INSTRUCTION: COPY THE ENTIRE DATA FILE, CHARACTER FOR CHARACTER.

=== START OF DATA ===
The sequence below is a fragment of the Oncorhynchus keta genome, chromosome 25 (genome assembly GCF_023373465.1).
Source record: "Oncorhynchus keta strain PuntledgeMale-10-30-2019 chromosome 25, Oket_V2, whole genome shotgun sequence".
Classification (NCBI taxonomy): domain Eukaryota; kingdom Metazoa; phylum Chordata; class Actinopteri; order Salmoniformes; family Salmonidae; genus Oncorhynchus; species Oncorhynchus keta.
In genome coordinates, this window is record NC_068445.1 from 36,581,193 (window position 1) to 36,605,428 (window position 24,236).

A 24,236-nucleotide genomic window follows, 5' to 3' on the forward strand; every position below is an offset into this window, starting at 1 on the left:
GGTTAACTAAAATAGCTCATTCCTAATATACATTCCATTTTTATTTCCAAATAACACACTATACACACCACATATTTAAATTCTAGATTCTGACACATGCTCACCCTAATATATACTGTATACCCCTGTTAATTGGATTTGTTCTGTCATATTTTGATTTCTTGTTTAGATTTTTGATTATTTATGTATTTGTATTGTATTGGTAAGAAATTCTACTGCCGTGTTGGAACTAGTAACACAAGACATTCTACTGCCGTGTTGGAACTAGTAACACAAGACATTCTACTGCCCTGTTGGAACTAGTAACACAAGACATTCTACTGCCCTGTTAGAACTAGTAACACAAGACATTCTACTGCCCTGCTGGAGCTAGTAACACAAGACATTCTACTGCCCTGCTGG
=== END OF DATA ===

The sequence below is a fragment of the Oncorhynchus keta genome, chromosome 25 (genome assembly GCF_023373465.1).
Source record: "Oncorhynchus keta strain PuntledgeMale-10-30-2019 chromosome 25, Oket_V2, whole genome shotgun sequence".
Classification (NCBI taxonomy): domain Eukaryota; kingdom Metazoa; phylum Chordata; class Actinopteri; order Salmoniformes; family Salmonidae; genus Oncorhynchus; species Oncorhynchus keta.
In genome coordinates, this window is record NC_068445.1 from 36,581,193 (window position 1) to 36,605,428 (window position 24,236).

A 24,236-nucleotide genomic window follows, 5' to 3' on the forward strand; every position below is an offset into this window, starting at 1 on the left:
GGTTAACTAAAATAGCTCATTCCTAATATACATTCCATTTTTATTTCCAAATAACACACTATACACACCACATATTTAAATTCTAGATTCTGACACATGCTCACCCTAATATATACTGTATACCCCTGTTAATTGGATTTGTTCTGTCATATTTTGATTTCTTGTTTAGATTTTTGATTATTTATGTATTTGTATTGTATTGGTAAGAAATTCTACTGCCGTGTTGGAACTAGTAACACAAGACATTCTACTGCCGTGTTGGAACTAGTAACACAAGACATTCTACTGCCCTGTTGGAACTAGTAACACAAGACATTCTACTGCCCTGTTAGAACTAGTAACACAAGACATTCTACTGCCCTGCTGGAGCTAGTAACACAAGACATTCTACTGCCCTGCTGG